KASHMIR: VIOLENCE AND MENTAL HEALTH
May 31, 2018
Due to continuing conflict in Kashmir during the last 18 years there has been a phenomenal increase in psychiatric morbidity. The prevalence of depression is 55.72%. The ongoing conflict-related events cause substantial suffering in the Kashmiri population. Once Kashmir was referred to as ‘Paradise on Earth’. Now it has become rather a nightmare of constant fear that affects all areas of life. The impact on the physical and mental health and socio-economic functioning is alarming. There is a level of despair and lack of future perspectives that potentially endangers the long-term well being of many. People suffer from serious psychological distress. Physical and mental coping mechanisms are exhausted, and the health system needs further strengthening. The substantial needs for psychological and psychiatric support can only be addressed through a strong community-based mental health system. This type of service is advocated in the Indian Mental Health Policy, but in Kashmir, community psychosocial services are absent and psychiatric services outside Srinagar remain non-existent. The failure of the Ministry of Health to implement its own Mental Health Policy in Kashmir and many other parts of India contributes to increased and unnecessary suffering. Due to lack of services and/or medication, severely disturbed and ill people must travel long distances to seek care. Psychosocial support (including counseling) in the villages is needed, with basic psychiatric support, including medication, at health post level. The mental health condition of the people must be given much greater attention.
Mental, physical and social health, are vital strands of life that are closely interwoven and deeply interdependent. Depression is more likely following particular classes of experience – those involving conflict, disruption, losses and experiences of humiliation. World Health Organization has ranked depression as the fourth among the list of the most urgent health problems worldwide and has predicted it to become number two in terms of disease burden by 2020 overriding diabetes, cancer, arthritis etc.
Despite growing evidence over the past two decades of the terror – both of the physical and mental dimensions of war upon civilians – much of post-conflict activity tends to concentrate on physical reconstruction – roads, bridges and buildings. Moreover, even though psychological and psychic injuries can have more damaging, long-term consequences as other injuries from a situation of conflict, they remain undetected and distanced from any plans for rehabilitation. Kashmir has been regarded by many as heaven on earth. Its splendid beauty and hospitable population is legendary. Over the past 18 years Kashmir became associated with violence. Violence here may either take implicit forms in the manner of institutionalized oppression and inequality, or a more explicit form of state oppression through the use of state sanctioned institutions, such as the police, the military and courts. Civilians are increasingly being targeted in these episodes of contemporary violence. Most civilians witness war-related traumatic events such as shooting, killing, rape and loss of family members. The extent of psychosocial problems that results from this mass exposure to traumatic events can ultimately threaten the prospects for long-term stability in society.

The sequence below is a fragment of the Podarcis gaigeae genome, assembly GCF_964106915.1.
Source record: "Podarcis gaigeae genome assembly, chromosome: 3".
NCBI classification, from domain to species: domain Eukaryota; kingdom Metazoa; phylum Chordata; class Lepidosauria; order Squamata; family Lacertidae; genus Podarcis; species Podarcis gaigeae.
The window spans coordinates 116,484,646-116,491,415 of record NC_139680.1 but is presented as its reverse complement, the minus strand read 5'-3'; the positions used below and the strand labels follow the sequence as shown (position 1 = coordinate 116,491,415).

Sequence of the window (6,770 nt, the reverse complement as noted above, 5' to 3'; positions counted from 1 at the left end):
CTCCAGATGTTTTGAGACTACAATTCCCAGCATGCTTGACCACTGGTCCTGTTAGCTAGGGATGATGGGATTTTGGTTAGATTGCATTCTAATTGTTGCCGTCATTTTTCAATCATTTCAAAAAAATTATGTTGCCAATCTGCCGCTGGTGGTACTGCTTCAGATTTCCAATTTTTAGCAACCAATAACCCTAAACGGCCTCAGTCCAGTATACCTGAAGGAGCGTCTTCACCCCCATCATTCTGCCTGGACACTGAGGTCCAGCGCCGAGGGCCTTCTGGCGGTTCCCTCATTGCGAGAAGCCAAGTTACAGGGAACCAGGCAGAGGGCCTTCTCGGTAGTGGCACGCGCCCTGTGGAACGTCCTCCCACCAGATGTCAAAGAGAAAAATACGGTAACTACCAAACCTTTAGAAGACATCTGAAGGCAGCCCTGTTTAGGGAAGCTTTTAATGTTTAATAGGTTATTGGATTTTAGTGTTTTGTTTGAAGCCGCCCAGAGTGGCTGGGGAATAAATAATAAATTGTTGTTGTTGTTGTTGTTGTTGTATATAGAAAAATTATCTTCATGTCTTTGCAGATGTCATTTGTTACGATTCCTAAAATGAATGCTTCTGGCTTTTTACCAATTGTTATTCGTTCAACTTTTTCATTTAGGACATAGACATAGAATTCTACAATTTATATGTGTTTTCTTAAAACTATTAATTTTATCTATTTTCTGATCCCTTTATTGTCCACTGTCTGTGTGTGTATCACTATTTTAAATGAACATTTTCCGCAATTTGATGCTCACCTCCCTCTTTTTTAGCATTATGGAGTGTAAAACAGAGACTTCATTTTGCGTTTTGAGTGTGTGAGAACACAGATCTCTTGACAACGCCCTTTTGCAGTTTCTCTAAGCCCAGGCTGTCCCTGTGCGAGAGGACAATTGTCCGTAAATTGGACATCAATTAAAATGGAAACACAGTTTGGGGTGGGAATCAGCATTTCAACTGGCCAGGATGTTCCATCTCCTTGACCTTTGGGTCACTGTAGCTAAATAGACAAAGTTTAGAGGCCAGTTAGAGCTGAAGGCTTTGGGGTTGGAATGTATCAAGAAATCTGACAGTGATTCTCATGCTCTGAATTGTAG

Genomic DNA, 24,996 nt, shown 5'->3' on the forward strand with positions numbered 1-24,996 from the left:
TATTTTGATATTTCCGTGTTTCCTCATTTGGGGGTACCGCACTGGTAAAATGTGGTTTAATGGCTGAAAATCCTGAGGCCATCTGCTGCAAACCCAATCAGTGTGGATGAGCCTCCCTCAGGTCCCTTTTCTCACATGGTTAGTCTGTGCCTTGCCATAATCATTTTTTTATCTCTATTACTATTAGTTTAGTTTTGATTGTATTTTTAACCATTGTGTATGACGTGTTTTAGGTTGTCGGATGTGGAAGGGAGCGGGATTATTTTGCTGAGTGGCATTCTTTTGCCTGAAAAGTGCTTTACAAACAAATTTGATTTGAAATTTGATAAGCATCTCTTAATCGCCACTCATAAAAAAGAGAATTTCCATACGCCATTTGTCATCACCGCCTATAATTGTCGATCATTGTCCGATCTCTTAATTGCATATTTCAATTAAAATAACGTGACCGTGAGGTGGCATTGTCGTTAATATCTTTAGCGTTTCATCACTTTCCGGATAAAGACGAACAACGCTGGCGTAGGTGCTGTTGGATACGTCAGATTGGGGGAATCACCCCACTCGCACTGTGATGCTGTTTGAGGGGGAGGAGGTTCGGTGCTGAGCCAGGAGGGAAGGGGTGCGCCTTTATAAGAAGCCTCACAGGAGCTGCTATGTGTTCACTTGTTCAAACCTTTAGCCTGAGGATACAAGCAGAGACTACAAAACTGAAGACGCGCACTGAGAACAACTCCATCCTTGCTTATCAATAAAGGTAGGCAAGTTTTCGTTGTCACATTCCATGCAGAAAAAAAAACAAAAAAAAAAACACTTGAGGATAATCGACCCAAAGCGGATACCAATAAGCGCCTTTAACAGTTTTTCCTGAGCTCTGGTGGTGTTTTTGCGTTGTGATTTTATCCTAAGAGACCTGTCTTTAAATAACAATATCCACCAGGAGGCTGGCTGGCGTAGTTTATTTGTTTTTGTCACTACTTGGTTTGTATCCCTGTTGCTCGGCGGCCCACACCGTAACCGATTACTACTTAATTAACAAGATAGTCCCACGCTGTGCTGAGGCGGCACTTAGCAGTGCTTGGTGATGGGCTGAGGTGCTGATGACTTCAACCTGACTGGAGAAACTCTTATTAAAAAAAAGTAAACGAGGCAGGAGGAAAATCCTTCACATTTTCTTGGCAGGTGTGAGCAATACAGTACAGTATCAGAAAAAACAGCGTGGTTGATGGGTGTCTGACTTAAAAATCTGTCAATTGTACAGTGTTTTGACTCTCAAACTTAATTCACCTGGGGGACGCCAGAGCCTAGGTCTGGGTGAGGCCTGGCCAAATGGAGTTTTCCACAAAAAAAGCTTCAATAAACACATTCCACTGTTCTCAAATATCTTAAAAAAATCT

The situation in Kashmir can best be described as a “low-intensity conflict”. What predominates in such conflicts is the use of terror to exert social control. Kashmir is not merely a law and order problem but there are social, emotional, political and psychological aspects involved.
The increase of depressive disorders is primarily due to continuing conflict. Violence is seen as the root of all evil. It does not only dislocate the life of many individuals, also social and community life is affected for many rituals and events are banned for security reasons. A lingering generation conflict seems to be triggered by the violence. Family structure changes, habits disappear and respect for tradition is diminishing. The protective belt usually formed by family is eroded. Especially in the rural areas all expressions of psychological suffering are summarized by the expression of having ‘tension’. The people of Kashmir must be assisted in achieving peace and safety in their own homeland. Counselors and psychologists can play a role in bringing about peace using worldview research.
There is a need for collective response from the members of all walks of life to evolve multipronged strategy with provision for immediate, short-term and long-term objectives for addressing these problems. Mental illnesses do not have only materialistic but also more powerful divine and spiritual solutions. Spiritual leaders (priest, learned scholar, etc.) should communicate with masses about the ground realities and approach to tackle issues such as social problems, drug addiction, suicide, unemployment, etc. by quoting the perfect models of prevention and control. Cultural and religious beliefs which discourage substance misuse or suicide and support self-prevention measures that enhance protective factors can play a key role in prevention of several mental disorders. Spiritual approach can be combined with evidence-based scientific methods of management of most mental illnesses. Health education in educational institutions regarding mental illnesses is essential. Programmes that support and sustain protection need to be in place. Investing in mental health today can generate enormous returns in terms of reducing disability and preventing premature death.
Jeelani Saima Habeeb can be mailed at firstname.lastname@example.org